Martha Balaguera Cuervo, University of Toronto
Luisa Farah Schwartzman, University of Toronto
Luiz Van Isshot, University of Toronto
Using the metaphor of the frontier as a point of departure, this paper analyzes how racial and colonial projects of statehood in the Americas interact with the movement of Haitian citizens throughout the Americas, with broader implications for both migrant and non-migrant populations in different regions. We center our analysis on Latin America, drawing on academic literature and documentary analysis of Haitian migration into Brazil, Colombia and Mexico. Rather than reading migration as simply a movement between the borders of nation-states as, assumed to be already "limited and sovereign" (Anderson 1983) and monopolizing the use of violence (Weber 1958), the frontier perspective imagines states as both extending beyond borders (though logics of empire and international mechanisms of control) and struggling for control of territories and peoples within borders with competing (and sometimes cooperating) non-state actors. In particular, we identify three interconnected kinds of frontier logics as determining the experience of Haitians both in their home country and as they circulate within the Americas: (1) the transnationalized frontier of empire, where the United States is the most visible, but whose work is increasingly shared by Latin American countries; (2) the urban frontier and the politics of security, where the state seeks to assert its control of poor and racialized urban populations; and (3) the domestic frontier, where national governments attempt to establish and maintain control over territories and populations within its borders. Within these logics, we argue that, while UN refugee conventions in theory protect people for persecution for “reasons of race, religion, nationality, membership of a particular group or political opinion,” they are ill-suited to address people fleeing conditions generated by anti-Black racism, labor exploitation and political violence that are predominant in the Americas in the 21st century.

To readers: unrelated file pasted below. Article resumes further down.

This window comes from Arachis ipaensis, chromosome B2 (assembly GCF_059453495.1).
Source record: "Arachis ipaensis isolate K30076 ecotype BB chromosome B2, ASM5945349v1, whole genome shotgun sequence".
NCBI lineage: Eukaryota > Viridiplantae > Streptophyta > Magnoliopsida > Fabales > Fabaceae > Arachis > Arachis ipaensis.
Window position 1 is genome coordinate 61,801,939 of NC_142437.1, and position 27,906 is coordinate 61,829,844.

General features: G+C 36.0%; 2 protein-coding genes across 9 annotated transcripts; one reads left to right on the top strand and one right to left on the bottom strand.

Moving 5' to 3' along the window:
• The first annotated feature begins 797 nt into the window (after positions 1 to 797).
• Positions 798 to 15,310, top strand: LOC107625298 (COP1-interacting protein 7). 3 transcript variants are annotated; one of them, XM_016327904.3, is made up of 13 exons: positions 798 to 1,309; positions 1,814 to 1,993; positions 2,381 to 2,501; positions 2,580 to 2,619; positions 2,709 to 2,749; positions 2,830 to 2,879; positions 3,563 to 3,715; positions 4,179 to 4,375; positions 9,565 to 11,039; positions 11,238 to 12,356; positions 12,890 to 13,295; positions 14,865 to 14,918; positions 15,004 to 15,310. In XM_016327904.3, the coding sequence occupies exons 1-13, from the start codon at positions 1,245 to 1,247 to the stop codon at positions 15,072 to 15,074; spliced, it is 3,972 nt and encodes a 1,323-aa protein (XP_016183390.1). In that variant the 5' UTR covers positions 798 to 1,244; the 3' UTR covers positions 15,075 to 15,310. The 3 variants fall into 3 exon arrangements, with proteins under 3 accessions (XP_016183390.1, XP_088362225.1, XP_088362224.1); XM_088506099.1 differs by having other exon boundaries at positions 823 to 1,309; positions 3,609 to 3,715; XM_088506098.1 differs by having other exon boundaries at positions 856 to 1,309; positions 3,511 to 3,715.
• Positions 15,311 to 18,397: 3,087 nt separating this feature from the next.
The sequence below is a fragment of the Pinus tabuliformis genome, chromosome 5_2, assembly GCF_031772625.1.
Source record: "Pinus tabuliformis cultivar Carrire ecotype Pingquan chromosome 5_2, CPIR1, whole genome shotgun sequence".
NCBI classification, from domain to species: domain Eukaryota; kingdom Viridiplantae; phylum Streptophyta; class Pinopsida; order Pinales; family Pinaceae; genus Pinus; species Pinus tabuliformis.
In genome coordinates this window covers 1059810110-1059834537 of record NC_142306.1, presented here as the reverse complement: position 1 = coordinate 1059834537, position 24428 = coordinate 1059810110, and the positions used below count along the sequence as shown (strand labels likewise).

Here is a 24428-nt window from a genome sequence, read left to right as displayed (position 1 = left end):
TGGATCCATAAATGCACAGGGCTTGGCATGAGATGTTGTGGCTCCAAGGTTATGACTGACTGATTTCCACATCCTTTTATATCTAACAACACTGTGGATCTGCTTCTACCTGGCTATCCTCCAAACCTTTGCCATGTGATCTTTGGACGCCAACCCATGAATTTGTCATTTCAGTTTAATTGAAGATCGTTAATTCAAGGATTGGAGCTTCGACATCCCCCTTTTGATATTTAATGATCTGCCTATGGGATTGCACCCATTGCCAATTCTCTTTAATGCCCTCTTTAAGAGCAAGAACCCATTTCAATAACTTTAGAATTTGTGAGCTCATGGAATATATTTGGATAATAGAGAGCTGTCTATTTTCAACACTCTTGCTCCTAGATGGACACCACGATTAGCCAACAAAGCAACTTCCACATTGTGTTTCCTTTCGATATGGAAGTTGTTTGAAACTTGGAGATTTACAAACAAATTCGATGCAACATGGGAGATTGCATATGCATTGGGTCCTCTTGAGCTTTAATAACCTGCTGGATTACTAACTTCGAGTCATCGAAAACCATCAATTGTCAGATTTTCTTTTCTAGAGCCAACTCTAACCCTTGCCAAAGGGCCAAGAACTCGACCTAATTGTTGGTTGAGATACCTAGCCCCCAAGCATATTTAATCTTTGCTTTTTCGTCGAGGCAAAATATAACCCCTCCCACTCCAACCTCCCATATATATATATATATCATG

No extended abstract or paper available
Presented in Session 162. Logics of Rescue and the Illogics of Refugee Policies